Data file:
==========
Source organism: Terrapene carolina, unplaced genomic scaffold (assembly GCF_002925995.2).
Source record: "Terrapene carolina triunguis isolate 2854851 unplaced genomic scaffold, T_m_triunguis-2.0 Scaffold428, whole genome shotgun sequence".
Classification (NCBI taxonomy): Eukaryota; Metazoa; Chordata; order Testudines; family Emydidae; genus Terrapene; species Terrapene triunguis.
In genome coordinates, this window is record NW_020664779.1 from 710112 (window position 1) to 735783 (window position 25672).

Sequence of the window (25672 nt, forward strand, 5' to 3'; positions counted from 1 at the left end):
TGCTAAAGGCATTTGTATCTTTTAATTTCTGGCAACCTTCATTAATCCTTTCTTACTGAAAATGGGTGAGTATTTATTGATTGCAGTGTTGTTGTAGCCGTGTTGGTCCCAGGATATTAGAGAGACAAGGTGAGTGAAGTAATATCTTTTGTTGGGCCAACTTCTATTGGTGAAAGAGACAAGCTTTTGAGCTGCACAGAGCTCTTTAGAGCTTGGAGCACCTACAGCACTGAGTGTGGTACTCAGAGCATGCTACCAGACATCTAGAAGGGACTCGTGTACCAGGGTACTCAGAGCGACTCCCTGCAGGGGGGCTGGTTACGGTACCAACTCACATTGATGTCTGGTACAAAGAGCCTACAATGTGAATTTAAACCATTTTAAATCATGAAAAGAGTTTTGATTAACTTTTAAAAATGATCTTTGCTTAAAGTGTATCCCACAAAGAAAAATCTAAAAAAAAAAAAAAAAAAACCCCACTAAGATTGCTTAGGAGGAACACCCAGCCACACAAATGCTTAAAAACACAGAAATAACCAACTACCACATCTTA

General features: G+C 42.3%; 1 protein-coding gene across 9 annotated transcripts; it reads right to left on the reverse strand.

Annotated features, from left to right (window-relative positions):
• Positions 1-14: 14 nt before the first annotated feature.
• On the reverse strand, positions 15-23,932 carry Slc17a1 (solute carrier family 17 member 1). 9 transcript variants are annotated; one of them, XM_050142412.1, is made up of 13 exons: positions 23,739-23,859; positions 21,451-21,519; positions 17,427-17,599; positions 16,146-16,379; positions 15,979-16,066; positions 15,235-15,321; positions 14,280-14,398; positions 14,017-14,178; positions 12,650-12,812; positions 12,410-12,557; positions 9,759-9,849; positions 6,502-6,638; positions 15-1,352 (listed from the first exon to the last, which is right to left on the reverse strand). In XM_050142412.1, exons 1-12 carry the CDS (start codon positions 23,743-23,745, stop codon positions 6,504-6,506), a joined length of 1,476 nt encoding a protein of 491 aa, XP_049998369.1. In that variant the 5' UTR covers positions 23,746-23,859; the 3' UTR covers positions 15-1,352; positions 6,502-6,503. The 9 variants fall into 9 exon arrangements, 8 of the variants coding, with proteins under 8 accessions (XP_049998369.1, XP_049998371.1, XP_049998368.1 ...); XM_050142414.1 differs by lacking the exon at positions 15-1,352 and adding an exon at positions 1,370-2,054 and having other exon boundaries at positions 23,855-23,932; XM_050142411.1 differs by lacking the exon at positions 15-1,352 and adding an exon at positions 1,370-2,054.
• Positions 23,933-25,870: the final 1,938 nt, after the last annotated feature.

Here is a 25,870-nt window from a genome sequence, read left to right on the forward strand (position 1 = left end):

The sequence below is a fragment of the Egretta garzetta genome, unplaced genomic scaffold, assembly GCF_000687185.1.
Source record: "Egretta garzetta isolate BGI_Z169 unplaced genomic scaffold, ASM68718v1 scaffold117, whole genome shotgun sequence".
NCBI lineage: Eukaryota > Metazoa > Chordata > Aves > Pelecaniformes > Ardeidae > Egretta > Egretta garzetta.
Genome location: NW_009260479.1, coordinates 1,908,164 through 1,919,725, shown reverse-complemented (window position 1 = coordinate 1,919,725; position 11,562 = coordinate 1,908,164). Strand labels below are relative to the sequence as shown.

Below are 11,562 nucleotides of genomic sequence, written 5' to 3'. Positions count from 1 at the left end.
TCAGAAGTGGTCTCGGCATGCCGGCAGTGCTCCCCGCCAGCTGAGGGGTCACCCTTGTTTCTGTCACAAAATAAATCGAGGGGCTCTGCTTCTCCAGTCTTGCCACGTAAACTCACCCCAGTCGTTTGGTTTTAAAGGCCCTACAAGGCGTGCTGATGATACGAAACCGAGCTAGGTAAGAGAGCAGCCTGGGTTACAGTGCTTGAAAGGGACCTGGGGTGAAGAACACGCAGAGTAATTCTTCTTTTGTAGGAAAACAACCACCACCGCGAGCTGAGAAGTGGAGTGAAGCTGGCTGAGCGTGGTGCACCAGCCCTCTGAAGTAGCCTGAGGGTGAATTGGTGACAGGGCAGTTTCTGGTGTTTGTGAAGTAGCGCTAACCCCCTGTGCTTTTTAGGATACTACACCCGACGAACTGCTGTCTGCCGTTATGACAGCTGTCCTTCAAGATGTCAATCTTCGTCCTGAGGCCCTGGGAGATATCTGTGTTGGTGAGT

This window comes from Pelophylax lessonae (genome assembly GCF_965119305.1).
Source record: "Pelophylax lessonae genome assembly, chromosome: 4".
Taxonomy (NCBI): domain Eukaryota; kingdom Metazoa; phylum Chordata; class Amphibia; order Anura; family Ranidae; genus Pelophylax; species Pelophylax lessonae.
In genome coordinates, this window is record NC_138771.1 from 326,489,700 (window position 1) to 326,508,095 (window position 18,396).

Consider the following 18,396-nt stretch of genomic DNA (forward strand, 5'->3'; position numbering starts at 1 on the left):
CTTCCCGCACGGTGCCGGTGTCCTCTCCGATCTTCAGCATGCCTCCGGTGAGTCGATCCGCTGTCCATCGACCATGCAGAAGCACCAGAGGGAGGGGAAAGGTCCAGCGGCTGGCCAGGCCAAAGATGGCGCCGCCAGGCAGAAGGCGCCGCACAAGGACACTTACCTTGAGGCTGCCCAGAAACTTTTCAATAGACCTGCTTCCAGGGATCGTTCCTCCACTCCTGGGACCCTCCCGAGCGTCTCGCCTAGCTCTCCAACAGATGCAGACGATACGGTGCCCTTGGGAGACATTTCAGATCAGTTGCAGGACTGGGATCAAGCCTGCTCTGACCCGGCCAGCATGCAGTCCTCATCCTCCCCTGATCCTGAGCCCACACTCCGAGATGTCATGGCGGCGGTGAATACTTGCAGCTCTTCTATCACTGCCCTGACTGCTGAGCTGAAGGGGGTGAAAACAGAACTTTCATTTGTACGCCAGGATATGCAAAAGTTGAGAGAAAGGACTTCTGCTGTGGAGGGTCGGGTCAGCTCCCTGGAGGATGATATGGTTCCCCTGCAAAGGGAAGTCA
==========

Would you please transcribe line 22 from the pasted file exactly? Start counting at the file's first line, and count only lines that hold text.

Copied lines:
In genome coordinates, this window is record NC_138771.1 from 326,489,700 (window position 1) to 326,508,095 (window position 18,396).